In the chapter of the Bible which was read to us this evening, we have the great discourse of the Lord Jesus Christ on the subject of the Last Things. There our Lord is informing his people of the most notable and significant events which would occur in the course of human history right up to the very end. More particularly, Christ predicts the fall of Jerusalem, which occurred in A.D. 70, and also the destruction of the whole world at the Second Coming. From our standpoint today, one event is in the past and the other in the future. And with regard to both these momentous events, Christ says that we are to 'watch' (v. 42). Clearly, the implication is that Christians are to be awake to major events in this world and they are to attempt to understand them, at least to some extent.

Failure to 'watch' and to be awake to what God is doing in the course of history is, according to Christ's warning, both foolish and dangerous. This is supremely true of the unbelieving world. But it is also true of God's own people. If we do not 'watch', then we are likely to become either complacent or, alternatively, discouraged. Events in the external world are integrally related to the words of holy scripture. To be ignorant of scripture is to be unprepared for what God is doing in history. To be unprepared at the end, when Christ returns, is to lose our soul eternally.

Furthermore, the view we take of events between our own day and the end of the world will inevitably have a considerable effect upon our whole state of mind as Christians. If we look for nothing in the future but gloom and declension, then we shall be pessimistic as to the degree of success which preaching and missionary endeavour will have on earth. But if we have an optimistic eschatology, we shall be correspondingly affected in our outlook and in our expectation of coming blessing. This is particularly true of the way in which we interpret the passage in Romans 11, respecting the 'mystery' of Israel. Admittedly, it may amount to no more than our state of mind as we set to work in the task of proclaiming the gospel and praying for its success. But our morale is very important. The overall view of providence which we adopt will have a close bearing on our morale and our degree of expectation in God's work.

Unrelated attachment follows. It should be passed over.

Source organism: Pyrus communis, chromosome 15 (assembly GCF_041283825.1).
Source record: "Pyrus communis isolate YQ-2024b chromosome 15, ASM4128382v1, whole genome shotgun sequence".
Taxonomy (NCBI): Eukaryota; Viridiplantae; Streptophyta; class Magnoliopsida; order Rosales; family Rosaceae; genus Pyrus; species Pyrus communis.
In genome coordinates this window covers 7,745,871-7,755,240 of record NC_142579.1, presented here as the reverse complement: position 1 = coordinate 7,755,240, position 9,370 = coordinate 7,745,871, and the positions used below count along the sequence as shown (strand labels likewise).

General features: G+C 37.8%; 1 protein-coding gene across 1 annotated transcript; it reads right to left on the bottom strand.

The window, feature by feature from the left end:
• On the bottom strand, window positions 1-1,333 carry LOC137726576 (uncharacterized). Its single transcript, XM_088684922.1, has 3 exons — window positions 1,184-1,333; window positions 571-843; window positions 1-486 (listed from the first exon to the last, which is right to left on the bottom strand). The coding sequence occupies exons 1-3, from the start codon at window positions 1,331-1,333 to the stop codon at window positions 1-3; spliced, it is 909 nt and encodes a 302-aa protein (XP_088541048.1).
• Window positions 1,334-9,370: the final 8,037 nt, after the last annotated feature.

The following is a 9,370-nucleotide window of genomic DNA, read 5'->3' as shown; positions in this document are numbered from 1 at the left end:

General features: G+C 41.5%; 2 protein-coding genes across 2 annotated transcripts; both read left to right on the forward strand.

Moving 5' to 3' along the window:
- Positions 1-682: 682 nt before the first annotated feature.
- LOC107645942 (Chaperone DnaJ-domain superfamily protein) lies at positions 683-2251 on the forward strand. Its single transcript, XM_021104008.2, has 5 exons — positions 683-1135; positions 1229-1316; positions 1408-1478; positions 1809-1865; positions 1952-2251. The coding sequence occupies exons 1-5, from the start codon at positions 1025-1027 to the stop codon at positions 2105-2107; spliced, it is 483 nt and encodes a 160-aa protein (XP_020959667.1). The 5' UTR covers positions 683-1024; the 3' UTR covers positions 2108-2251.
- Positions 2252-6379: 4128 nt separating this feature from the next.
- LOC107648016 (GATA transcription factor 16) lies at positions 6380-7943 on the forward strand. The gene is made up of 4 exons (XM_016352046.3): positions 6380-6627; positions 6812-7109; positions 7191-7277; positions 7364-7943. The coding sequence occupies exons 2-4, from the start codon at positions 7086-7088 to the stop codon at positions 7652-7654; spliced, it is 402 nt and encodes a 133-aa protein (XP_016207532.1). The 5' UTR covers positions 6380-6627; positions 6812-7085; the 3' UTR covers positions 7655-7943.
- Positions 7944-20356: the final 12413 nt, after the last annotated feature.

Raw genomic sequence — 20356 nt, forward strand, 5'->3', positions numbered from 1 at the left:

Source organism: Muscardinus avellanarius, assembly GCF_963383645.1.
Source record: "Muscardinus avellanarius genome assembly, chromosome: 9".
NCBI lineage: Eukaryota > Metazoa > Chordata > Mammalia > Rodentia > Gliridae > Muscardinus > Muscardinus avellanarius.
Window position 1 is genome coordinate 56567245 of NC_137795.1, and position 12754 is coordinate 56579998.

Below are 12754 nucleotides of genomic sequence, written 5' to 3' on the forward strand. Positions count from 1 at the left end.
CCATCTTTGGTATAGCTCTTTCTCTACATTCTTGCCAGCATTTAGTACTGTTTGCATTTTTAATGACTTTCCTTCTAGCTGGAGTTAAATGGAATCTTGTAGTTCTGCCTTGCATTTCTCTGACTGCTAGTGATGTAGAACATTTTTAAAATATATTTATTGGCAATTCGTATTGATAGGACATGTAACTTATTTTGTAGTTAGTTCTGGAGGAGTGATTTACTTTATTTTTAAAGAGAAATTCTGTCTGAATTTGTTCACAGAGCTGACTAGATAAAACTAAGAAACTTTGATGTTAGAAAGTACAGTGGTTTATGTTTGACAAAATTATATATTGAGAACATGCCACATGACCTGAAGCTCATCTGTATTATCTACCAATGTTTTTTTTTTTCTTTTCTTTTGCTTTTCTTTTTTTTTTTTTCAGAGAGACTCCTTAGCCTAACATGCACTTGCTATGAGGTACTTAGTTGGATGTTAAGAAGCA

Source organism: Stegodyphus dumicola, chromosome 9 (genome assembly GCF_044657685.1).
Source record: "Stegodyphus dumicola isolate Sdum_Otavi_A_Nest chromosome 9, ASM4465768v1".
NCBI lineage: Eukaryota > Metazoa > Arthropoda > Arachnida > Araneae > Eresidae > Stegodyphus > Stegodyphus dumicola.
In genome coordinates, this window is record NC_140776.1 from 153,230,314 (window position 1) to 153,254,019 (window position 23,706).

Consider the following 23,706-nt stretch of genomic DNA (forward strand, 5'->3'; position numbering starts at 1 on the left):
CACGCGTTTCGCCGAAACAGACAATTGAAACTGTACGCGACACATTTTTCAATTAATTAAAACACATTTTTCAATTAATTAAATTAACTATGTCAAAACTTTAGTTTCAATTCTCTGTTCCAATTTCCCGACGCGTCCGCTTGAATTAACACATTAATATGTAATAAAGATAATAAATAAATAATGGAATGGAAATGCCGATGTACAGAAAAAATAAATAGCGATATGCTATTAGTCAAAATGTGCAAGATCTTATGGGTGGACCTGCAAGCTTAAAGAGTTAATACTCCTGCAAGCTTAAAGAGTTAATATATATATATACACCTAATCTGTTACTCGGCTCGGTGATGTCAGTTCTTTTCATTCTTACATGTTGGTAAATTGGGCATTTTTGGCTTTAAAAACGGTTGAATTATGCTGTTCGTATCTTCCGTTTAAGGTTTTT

The short passage of scripture from 1 Kings 18, which is provided at the head of this article, appears to be of considerable significance for the subject in hand. It consists of a snatch of conversation between the great prophet Elijah and the infamous King Ahab. There had been a serious state of drought in the kingdom for three and a half years. Each man, interestingly enough, blamed the other for the troubles, evidently for exactly reverse reasons.

Ahab's point of view was that Elijah had interrupted the peace and happiness of the land by praying down God's judgement. Elijah's opinion of the matter was that Ahab's idolatry had been the real cause of ruin to the land. It is an instructive exchange between a man of God and a man of the world. To the worldly man, it is the 'sour churchman' who spoils life. To the man of God, it is the reckless sinner who ruins the world by bringing God's curse upon a land. In Ahab's opinion, Israel was his kingdom and Elijah was a nuisance. In Elijah's judgement. Israel was God's theocratic kingdom and Ahab was a thorn in its flesh. It is a notable case of two opposing interpretations of providence.

There is a point of major importance to be noticed in this exchange between Ahab and Elijah. A man's theology always determines his view of providence. It must be so and it cannot be otherwise. What we think of God must determine our interpretation of what we see all around us, both in the church and in the world. This principle is to be found everywhere in the Bible. If we apply the principle to our modem situation, especially in Britain, we shall see that the principle is both a true and a useful one. Who, it might be asked, are the 'troublers of Israel' in Britain today? Every man answers instinctively in terms of his own theology. The Ecumenical finds the 'troublers of Israel' in those who will not lay aside every doctrinal difference and 'heal the wounds in the body of Christ'. The Charismatic blames the church's troubles on those who decline to seek the 'gifts'. The theologically liberal trace the modern church's malady to the presence still on earth of an 'antediluvian confessionalism'. The Evangelical and the Calvinist diagnose the church's ills as the judgment of God upon theological unfaithfulness and departure from Scripture.